The elation that we felt after that goal was really unlike anything I’ve ever experienced as a sports fan, save for Crosby’s goal in the 2010 Gold Medal game. Joy watching the Leafs? This was new. I mean, to be fair, I’ve lived in Toronto for 21 of my 25 years on this planet and this city hasn’t exactly given us a lot to cheer for. I was too young to be able to fully experience the Jays’ World Series wins and, from a hockey perspective, was too young to fully grasp the double gut punch of games 6 and 7 of the 1993 Campbell Conference Finals. This series had gone from “man, it would be great to get to Game 7″ to “we’re in Game 7. Let’s win this thing.” At 4-1, there was no way to consider how it was going to end.
Then it did.
I have never felt worse as a sports fan as I did in the intermission between the third period and overtime. Losing the game was nothing compared to that feeling. I felt it in my gut. I didn’t even want to watch overtime. I knew where this was going. It sucked. So, so much.
It was a feeling we’ve all experienced before, to a far greater degree, during those moments in our lives where we’re just like “man…what happened?” You know what I mean, the feeling that happens after a particularly bad breakup that becomes one of those events that changes you you are as a person. In a weird way, last night was like a horrible breakup in a lot of ways. You can’t eat, you can’t sleep, you’re just defeated and deflated, you look to anything to help you believe that you will come out of this not only stronger, but better (this is a personal favorite of mine). Game 7 wasn’t that but it was closer to it than any sporting event had any right to be.
In the grand scheme, I was fine. It was a hockey game. Life goes on. The thing is, though, when it comes to moments like Game 7, or when it comes to a horrible break up that makes you question your very being, condolences don’t help. After any tragedy, no matter how big or small (I call these “personal traumas”), any sympathies directed your way fixes nothing. “It’ll be okay,” “You’ll move on,” “You’ll see this was the right thing.” Meaningless. Things get better eventually, sure, but these are scars and scars just don’t heal that quickly. And, man, Leafs fans have a lot of scars. As any Leafs fan who was told “it’s just hockey, you’ll be okay” will tell you, sympathies were a cold comfort on Monday night. We’re going to be feeling this for a long time. And that’s okay.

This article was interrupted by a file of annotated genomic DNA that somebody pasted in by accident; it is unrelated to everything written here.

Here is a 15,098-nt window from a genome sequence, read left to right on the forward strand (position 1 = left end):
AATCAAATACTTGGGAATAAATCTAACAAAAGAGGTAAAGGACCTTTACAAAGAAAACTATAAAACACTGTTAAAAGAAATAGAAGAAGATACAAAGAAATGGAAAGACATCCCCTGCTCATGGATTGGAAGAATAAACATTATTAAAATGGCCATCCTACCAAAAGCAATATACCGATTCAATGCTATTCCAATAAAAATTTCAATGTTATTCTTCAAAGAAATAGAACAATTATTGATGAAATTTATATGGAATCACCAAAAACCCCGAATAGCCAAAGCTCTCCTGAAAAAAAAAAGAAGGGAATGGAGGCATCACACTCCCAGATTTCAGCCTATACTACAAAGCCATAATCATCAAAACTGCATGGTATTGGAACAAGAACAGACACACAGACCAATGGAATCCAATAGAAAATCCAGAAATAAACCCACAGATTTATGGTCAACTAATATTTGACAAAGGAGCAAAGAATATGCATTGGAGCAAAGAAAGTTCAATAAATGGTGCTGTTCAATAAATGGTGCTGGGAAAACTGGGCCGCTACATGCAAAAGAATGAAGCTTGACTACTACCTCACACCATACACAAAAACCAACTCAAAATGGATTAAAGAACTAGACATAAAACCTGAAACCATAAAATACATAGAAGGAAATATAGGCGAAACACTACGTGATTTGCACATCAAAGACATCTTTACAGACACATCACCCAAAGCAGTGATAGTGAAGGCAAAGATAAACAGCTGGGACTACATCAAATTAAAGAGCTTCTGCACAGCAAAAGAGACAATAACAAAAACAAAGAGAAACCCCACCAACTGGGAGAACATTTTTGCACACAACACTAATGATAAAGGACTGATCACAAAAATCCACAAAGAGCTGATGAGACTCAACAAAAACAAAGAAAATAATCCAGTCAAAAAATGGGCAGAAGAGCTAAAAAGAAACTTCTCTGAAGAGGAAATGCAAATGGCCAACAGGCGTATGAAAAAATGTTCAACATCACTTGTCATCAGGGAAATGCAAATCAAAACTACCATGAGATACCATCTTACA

There are so many positives for the Leafs and their fans to take out of this series. Jake Gardiner and James Reimer are here to stay, Cody Franson and Gardiner are a legitimate defensive pairing, Mikhail Grabovski is a legitimate crazy person and totally the best, Phil Kessel is definitely the latter. These are good things. Next year’s Leafs team will have a bit of a chip on their shoulder, I’m not convinced they will be good, I’m not convinced that their abnormally high PDO and regression won’t catch up with them come the 2013-14 season. But, know what? Who cares? If this Leafs team can give us anything near the excitement, joy, and inevitable heartbreak they managed this year, I welcome it with open arms.
Yes, this was just another addition to the annals of Leafs misery but, man, it was a fun one. Monday night sucked, yesterday morning sucked, and then Tuesday evening wasn’t nearly as bad. I believe in James Reimer, I believe in the Toronto Maple Leafs (I don’t believe in Randy Carlyle but I can pretend), and I believe in the fact that things can’t be horrible forever. This could be the start of something. Don’t walk away, Leafs fans. Embrace the pain. Embrace the ridicule, the ridiculous, the hate, the love, the losing. If there’s one thing Leafs fans can claim, it’s that we lose well. It makes us stronger. Don’t forget about the coagulation of Leafs fans at Maple Leaf Square. Look at those clips of fans cheering there. They are truly awesome. Keep that going for next year. I can’t say the Leafs will be back in the playoffs nor can I say that they will be able to replicate the excitement they created this year but this fanbase has dealt with their worst case scenario (which is saying something as a Leafs fan). Do not have your faith shaken, do not let the despair overwhelm you. Do not abandon the bandwagon that grew so large and so strong in the last two weeks. This is why we come back. This is why we love this team. This is what we do.
And we do so spectacularly.